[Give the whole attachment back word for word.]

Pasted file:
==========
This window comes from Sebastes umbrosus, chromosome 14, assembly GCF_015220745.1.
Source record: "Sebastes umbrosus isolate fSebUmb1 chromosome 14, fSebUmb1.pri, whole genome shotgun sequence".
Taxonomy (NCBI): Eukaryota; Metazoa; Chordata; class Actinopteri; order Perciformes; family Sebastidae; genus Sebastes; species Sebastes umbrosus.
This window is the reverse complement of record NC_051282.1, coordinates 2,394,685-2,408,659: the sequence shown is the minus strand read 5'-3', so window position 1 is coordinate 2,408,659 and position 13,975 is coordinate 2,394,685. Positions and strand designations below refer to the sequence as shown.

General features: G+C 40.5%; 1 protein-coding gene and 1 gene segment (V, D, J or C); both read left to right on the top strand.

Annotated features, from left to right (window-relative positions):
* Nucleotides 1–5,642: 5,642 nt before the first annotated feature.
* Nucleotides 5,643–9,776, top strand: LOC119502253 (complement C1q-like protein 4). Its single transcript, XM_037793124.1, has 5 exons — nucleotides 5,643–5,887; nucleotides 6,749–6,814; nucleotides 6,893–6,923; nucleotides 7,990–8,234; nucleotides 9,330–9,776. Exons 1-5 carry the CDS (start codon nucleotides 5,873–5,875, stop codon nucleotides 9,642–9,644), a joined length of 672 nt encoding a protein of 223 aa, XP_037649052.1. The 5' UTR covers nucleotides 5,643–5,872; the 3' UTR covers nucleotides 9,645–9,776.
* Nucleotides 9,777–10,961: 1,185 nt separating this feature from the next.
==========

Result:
This window comes from Sebastes umbrosus, chromosome 14, assembly GCF_015220745.1.
Source record: "Sebastes umbrosus isolate fSebUmb1 chromosome 14, fSebUmb1.pri, whole genome shotgun sequence".
Taxonomy (NCBI): Eukaryota; Metazoa; Chordata; class Actinopteri; order Perciformes; family Sebastidae; genus Sebastes; species Sebastes umbrosus.
This window is the reverse complement of record NC_051282.1, coordinates 2,394,685-2,408,659: the sequence shown is the minus strand read 5'-3', so window position 1 is coordinate 2,408,659 and position 13,975 is coordinate 2,394,685. Positions and strand designations below refer to the sequence as shown.

General features: G+C 40.5%; 1 protein-coding gene and 1 gene segment (V, D, J or C); both read left to right on the top strand.

Annotated features, from left to right (window-relative positions):
* Nucleotides 1–5,642: 5,642 nt before the first annotated feature.
* Nucleotides 5,643–9,776, top strand: LOC119502253 (complement C1q-like protein 4). Its single transcript, XM_037793124.1, has 5 exons — nucleotides 5,643–5,887; nucleotides 6,749–6,814; nucleotides 6,893–6,923; nucleotides 7,990–8,234; nucleotides 9,330–9,776. Exons 1-5 carry the CDS (start codon nucleotides 5,873–5,875, stop codon nucleotides 9,642–9,644), a joined length of 672 nt encoding a protein of 223 aa, XP_037649052.1. The 5' UTR covers nucleotides 5,643–5,872; the 3' UTR covers nucleotides 9,645–9,776.
* Nucleotides 9,777–10,961: 1,185 nt separating this feature from the next.